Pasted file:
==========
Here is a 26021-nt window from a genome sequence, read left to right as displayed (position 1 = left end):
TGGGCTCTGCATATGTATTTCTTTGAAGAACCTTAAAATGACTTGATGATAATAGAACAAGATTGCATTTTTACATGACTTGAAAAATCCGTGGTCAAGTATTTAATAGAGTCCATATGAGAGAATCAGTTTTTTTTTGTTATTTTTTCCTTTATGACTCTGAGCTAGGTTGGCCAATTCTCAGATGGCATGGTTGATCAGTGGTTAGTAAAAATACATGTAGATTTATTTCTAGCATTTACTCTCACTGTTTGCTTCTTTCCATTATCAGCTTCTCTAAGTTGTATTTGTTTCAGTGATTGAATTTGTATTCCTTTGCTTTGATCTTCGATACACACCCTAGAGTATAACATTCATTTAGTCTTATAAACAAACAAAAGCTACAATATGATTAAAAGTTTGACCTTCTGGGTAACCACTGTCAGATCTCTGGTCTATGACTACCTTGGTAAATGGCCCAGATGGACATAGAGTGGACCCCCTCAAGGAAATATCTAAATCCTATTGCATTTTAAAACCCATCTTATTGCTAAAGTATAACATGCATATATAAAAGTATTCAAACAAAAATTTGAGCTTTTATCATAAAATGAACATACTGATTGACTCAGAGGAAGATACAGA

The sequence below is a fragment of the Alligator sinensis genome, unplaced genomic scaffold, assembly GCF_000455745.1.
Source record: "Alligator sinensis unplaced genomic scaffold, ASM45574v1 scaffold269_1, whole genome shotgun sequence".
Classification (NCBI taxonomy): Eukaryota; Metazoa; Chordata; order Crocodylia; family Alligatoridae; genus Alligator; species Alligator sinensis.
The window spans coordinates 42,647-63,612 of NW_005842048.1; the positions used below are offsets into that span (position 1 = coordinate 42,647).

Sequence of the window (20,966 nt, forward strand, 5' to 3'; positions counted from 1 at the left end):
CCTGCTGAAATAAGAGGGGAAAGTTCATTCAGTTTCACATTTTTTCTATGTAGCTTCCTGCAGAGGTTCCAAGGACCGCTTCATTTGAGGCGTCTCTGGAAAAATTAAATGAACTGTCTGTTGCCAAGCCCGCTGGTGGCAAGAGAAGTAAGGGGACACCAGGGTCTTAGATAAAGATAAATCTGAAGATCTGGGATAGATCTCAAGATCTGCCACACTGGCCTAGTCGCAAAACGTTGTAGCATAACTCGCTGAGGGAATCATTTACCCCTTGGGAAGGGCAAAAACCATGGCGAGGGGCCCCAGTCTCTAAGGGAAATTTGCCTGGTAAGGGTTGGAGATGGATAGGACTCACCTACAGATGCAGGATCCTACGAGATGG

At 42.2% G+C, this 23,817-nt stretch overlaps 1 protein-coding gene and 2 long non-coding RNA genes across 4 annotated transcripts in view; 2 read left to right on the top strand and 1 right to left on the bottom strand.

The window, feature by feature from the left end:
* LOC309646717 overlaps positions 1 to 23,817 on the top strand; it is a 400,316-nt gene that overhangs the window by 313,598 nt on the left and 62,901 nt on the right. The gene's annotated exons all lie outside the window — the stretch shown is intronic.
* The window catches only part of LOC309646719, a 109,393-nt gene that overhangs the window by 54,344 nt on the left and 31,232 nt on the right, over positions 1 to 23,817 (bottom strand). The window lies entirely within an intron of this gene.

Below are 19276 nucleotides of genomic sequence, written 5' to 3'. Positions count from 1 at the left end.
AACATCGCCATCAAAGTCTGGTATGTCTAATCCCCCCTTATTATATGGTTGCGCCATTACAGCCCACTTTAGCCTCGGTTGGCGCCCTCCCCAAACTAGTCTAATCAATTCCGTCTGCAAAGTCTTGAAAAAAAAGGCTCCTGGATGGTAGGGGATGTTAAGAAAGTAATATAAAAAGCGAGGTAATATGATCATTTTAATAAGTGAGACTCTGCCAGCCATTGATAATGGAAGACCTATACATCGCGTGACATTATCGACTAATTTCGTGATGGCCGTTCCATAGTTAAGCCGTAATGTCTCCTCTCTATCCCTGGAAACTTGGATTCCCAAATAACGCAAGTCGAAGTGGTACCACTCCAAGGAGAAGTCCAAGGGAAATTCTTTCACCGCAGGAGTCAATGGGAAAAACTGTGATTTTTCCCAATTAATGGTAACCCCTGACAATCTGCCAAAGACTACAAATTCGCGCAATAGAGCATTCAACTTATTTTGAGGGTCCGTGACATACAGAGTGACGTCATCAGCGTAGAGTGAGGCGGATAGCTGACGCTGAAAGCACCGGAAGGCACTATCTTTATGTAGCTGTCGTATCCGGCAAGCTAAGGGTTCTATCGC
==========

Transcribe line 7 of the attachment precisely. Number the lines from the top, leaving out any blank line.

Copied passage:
Sequence of the window (20,966 nt, forward strand, 5' to 3'; positions counted from 1 at the left end):